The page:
American Art Collector - - Contents - Abend Gallery 1412 Wazee Street #1 • Denver, CO 80202 • (303) 355-0950 •

A three-artist show­case

An artist’s in­ter­pre­ta­tion of sub­ject mat­ter is one el­e­ment that makes art­work dis­tinc­tive. In the up­com­ing show Found in Trans­la­tion at Abend Gallery in Denver, Su­chi­tra Bhosle, Natalia Fabia and Jen­nifer McChris­tian bring their viewpoints to the fig­ure and land­scapes. They weave in per­sonal nar­ra­tives, as well as turn to the greater world for in­spi­ra­tion.

McChris­tian will dis­play fig­ures, land­scapes and nar­ra­tive scenes pulled from places she has trav­eled—Europe, Africa, the Caribbean—and her home of South­ern Cal­i­for­nia.

“The theme/idea be­hind these new works is that there is a com­mon thread hid­den un­der the lay­ers of paint, which ties all the dis­parate places and par­a­digms to­gether,” she ex­plains. “As the viewer’s mind works to trans­late the for­eign sub­ject mat­ter they will find an in­ter­nal place re­veal­ing the essence and char­ac­ter of a per­son that they rec­og­nize as fa­mil­iar, or the nos­tal­gia and sense of be­long­ing and his­tory of a place/lo­ca­tion that is as known to them as their home­town.”

Her piece Home is Where the Sun Is was in­spired by a win­ter trip to Aruba. “My hus­band, Ben, and I were do­ing some leisurely sight­see­ing off the beaten path through­out the small island, and I was in­trigued in par­tic­u­lar by the weath­ered and worn struc­tures that were so hum­ble, spar­tan and con­veyed a sim­ple life,” McChris­tian re­calls. “The in­tense, sun-filled light on the crum­bling white plas­ter against the back­drop of a rich, blue sky gave me a sense of nos­tal­gia and time­less­ness, which at the same mo­ment re­minded me of how fleet­ing life is.”

Bhosle be­gan her new­est col­lec­tion with a fo­cus on the dy­namism of ges­tu­ral fig­ures and faces, but it evolved into some­thing be­yond the tech­nique. “What I did find com­ing through was the por­trayal of my sub­jects’ in­ner truth—the pure spir­its of my mod­els—and it felt right to chase that fleet­ing feel­ing as a theme for this col­lec­tion,” she says.

The ex­pres­sions de­picted in Bhosle’s paint­ings help con­vey those in­ner truths, with no bar­ri­ers, fa­cades or guises. There is also the no­tion of ac­cept­ing one’s own unique qual­i­ties—“it could be a long­ing for some­one or some­thing, a bold at­ti­tude or in­di­vid­ual or just some beau-

ti­ful, sen­sual en­ergy that can ar­rest the viewer in seek­ing his or her own truth.”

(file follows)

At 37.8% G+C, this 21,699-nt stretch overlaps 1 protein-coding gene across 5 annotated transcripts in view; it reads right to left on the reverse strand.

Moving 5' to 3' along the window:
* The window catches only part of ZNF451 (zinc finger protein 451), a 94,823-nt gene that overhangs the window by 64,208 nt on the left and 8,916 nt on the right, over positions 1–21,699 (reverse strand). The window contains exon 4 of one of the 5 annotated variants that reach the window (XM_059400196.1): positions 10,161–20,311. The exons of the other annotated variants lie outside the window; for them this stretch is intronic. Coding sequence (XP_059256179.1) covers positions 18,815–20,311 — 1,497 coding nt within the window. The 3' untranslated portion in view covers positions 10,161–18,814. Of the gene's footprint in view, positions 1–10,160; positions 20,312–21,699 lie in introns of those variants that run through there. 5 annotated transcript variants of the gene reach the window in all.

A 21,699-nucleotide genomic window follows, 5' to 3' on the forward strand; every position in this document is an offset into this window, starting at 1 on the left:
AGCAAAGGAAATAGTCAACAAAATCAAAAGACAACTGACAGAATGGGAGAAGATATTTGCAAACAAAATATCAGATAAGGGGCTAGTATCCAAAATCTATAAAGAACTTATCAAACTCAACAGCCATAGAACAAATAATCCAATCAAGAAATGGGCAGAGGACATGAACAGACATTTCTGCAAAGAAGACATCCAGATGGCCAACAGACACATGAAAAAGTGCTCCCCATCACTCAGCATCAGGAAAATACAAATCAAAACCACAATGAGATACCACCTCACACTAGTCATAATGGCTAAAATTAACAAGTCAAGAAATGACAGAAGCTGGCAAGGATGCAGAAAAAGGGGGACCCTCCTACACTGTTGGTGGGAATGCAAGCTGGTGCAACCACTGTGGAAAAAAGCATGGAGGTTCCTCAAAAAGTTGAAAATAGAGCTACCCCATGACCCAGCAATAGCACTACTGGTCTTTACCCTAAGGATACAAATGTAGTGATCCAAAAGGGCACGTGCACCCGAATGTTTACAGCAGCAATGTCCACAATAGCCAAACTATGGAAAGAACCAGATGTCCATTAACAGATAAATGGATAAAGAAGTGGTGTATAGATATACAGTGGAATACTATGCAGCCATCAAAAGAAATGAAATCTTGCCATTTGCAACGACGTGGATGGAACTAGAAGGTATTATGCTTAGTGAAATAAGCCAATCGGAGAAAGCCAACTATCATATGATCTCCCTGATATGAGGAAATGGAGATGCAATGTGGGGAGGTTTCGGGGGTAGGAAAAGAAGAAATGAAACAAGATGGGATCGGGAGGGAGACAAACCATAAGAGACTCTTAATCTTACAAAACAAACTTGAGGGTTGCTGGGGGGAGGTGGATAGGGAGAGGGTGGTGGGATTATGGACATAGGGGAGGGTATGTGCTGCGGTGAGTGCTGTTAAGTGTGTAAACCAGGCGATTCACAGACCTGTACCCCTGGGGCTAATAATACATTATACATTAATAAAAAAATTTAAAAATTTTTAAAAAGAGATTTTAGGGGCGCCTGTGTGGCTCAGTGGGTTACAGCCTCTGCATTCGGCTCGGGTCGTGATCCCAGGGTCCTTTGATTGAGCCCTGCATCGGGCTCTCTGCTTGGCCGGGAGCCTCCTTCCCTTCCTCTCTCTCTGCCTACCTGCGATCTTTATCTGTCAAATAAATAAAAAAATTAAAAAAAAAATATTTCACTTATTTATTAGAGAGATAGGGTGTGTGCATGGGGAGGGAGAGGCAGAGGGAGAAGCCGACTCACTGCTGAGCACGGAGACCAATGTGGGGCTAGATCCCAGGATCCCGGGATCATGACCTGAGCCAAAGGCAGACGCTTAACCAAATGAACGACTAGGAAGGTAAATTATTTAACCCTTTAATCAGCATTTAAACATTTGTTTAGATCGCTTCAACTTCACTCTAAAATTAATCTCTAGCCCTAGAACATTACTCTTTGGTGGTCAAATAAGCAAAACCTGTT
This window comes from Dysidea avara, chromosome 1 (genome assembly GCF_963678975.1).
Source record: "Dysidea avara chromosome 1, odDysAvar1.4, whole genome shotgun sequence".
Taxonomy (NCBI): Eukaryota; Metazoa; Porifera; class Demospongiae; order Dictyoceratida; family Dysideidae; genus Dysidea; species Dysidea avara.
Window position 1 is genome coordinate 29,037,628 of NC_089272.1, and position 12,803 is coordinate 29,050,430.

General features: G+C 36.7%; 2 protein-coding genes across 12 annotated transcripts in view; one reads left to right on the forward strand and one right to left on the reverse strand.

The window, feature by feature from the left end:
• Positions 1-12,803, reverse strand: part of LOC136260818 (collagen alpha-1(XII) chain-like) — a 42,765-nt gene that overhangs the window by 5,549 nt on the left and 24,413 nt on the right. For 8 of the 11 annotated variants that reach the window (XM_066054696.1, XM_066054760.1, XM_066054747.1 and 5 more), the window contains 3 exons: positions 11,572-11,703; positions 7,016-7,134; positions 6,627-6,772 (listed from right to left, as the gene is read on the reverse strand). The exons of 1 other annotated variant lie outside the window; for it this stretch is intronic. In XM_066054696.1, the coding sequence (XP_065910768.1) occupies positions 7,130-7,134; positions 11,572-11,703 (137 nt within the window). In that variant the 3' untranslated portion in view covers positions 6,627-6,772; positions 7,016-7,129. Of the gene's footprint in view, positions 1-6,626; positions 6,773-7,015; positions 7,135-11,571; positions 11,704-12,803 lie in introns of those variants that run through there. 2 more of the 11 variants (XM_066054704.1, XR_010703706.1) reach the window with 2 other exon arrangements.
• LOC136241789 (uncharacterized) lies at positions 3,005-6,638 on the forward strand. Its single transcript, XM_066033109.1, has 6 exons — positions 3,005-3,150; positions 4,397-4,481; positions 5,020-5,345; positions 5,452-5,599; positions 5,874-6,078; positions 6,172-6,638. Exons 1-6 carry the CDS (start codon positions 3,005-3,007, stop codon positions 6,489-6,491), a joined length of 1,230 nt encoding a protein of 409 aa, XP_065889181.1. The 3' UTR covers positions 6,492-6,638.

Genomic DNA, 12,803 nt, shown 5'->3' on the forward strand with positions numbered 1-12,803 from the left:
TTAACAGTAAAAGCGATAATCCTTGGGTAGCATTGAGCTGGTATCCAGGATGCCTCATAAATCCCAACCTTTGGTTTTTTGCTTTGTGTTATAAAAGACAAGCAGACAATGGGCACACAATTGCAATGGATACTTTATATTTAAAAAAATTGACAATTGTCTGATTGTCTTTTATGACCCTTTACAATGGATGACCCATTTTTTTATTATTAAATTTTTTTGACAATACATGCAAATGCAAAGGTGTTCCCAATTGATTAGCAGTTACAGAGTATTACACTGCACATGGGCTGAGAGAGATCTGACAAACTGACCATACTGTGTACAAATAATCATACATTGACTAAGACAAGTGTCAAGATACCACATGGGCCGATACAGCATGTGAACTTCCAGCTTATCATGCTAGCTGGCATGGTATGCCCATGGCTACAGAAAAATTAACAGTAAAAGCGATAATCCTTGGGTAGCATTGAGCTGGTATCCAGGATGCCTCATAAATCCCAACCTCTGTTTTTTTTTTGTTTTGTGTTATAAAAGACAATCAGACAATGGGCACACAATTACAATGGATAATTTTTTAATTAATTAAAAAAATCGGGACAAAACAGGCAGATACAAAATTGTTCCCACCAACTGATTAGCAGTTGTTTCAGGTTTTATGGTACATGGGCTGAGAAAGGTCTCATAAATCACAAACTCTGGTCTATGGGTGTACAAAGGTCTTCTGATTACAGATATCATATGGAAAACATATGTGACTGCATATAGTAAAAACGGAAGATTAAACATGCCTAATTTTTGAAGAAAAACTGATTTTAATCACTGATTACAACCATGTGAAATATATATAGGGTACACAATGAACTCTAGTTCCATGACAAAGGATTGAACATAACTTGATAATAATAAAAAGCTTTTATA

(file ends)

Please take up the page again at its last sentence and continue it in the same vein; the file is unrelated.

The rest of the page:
Her painting At­ti­tude in Di­aphanous por­trays the model in an out-of-the­o­r­di­nary pose. “What was strik­ing when I be­gan this painting was noth­ing to do with the beauty of the fe­male form that was em­a­nat­ing out of ev­ery pore of that vis­ual im­age, but how the clas­si­cal and ethe­real spirit of her bold in­ner aura was more dom­i­nant than the tac­tile beauty,” Bhosle shares. “These are mo­ments as an artist we all feel blessed to ex­pe­ri­ence and hope to ex­press on our can­vas.”

Fabia’s art­work for Found in Trans­la­tion was all cre­ated within the last year and has el­e­ments of painting from life in her stu­dio. “Af­ter my daugh­ter was born, I reded­i­cated my­self to my pas­sion, painting from life rather than photo ref­er­ence,” she says. “My mod­els are my friends who are amaz­ing, strong women—many are yo­gis or also artists. When I can­not find any­one to pose, I paint my­self and, of course, my fa­vorite muse of all is my daugh­ter.”

Cre­at­ing work that is clas­si­cally driven with the in­flu­ence of con­tem­po­rary themes, Fabia of­ten in­cor­po­rates el­e­ments that fas­ci­nate her such as col­or­ful en­vi­ron­ments, fash­ion, cos­mos and light. “Ex­plo­ration of these el­e­ments in re­la­tion­ships, friend­ships, sol­i­dar­ity and play fu­els my paint­ings,” she says. “My 5-year-old daugh­ter is a huge in­spi­ra­tion; she is un­in­hib­ited when she draws and paints. I strive to re­gain some of that in my work. I of­ten let her paint in the back­grounds of my paint­ings.”

Brandi Buns de­picts Fabia’s friend and artist, Brandi Milne, who she painted from life in her stu­dio. “In this painting I’ve cho­sen to por­tray Brandi in jewel-tone col­ors and bright, nat­u­ral light, in­spired by whim­si­cal themes we both en­joy,” Fabia ex­plains. “Her hair is typ­i­cally down, al­most cov­er­ing her face, so I painted her with her hair in a bun, show­ing her in a more vul­ner­a­ble way—rep­re­sent­ing what frag­ile and un­guarded crea­tures we are.”

Found in Trans­la­tion will be on view Septem­ber 1 to 29, with a re­cep­tion on open­ing night from 6 to 9 p.m.

1Su­chi­tra Bhosle, At­ti­tude in Di­aphanous, oil on panel, 16 x 12"2Su­chi­tra Bhosle, Edge of De­sire, oil, 8 x 6"3Natalia Fabia, Brandi Buns, oil on panel, 12 x 12"4Jen­nifer McChris­tian, Home is Where the Sun Is, oil on panel, 8 x 10"

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